Telemachus and Homer

Hera’s garden was beautiful.  Every species of plant on the planet was represented, and there was a flower for every conceivable color and scent.  Each gentle breeze brought a kaleidoscope of aromas to one’s nose, and it was so refreshing that it distracted Amaryllis and Homer from their reality, but only for a moment.

Telemachus_cover“Oh, no!”  Amaryllis screamed.

“What?”  asked Homer, not realizing that they were separated from Telemachus, and Manos.

“Telemachus!  Manos!  They are not here!”

“What?”  Homer said incredulously.

“They collapsed on the rocks as they tried to enter Hera’s garden, and they are not moving.”  Amaryllis was glad that Homer could not see, because Amaryllis could not determine whether Telemachus and Manos were even breathing.  “Stay right here, Homer, I will go check on them.”

“No!”  Homer yelled, reaching in the air, hoping to stop Amaryllis from leaving Hera’s garden.

“I’m not leaving them.”  Amaryllis argued.

“You have no choice.  You can only enter Hera’s garden once.  If you leave, you won’t be able to re-enter, and you know that we need to obtain the sphylem sap.”

A tear rolled down Amaryllis’ cheek.  She was forced to choose between leaving Telemachus, whom she promised to protect with her life, and leaving Homer, Ithaca’s only hope for a future.  She had promised Odysseus that she would protect his only son.  She had promised that son that she would carry out their mission should he fall and would protect Homer.  She had promised herself that she would not fail.  She wanted to honor all of those promises, but that goal was becoming increasingly difficult to attain.  “Then let’s hurry,” Amaryllis said without emotion.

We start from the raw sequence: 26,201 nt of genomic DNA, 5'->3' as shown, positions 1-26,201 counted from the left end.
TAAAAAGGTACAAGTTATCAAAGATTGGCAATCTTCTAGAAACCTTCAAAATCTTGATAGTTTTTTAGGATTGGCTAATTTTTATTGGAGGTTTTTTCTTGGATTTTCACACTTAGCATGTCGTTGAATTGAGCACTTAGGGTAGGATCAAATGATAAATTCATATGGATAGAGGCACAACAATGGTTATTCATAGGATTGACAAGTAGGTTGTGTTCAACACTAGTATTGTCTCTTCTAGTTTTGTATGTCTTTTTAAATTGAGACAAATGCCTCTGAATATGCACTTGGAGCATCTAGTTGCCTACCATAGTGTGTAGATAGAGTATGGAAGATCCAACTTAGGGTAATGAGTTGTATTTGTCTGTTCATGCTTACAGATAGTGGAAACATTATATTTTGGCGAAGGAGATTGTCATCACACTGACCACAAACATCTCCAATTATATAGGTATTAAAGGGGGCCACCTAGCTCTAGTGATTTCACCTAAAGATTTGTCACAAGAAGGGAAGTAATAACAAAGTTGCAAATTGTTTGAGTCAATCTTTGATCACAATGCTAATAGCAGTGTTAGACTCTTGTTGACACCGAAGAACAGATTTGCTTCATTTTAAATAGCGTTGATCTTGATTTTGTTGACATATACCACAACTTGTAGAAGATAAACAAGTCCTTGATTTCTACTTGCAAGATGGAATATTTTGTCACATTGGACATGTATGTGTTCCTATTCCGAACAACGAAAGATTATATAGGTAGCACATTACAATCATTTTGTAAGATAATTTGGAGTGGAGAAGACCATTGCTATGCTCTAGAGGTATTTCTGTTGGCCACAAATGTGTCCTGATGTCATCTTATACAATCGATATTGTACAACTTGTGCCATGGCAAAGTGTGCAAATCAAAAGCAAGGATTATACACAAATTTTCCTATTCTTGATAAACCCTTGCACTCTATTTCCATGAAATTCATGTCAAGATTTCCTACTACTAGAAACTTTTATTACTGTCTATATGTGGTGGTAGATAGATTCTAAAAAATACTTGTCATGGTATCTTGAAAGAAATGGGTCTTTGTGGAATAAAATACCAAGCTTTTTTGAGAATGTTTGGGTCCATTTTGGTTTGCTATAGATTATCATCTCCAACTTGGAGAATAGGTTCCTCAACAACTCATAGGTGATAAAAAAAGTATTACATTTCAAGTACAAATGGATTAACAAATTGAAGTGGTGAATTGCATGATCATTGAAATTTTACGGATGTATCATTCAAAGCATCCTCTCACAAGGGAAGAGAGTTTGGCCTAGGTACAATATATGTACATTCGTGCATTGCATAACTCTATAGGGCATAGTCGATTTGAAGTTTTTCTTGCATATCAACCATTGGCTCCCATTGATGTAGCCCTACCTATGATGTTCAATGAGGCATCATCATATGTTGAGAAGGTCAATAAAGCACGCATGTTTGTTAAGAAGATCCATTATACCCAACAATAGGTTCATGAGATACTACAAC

“Agreed.  Can you see a waterfall?”


“Lead me there.”  And the two began their own journey, without either Telemachus or Manos.

Scott Locke is a graduate of Brown University with a concentration in biology and of the University of Pennsylvania School of Law, where he earned his J.D.  Scott has published many articles on various aspects of intellectual property.  Telemachus and Homer is Scott’s first publication of fiction.


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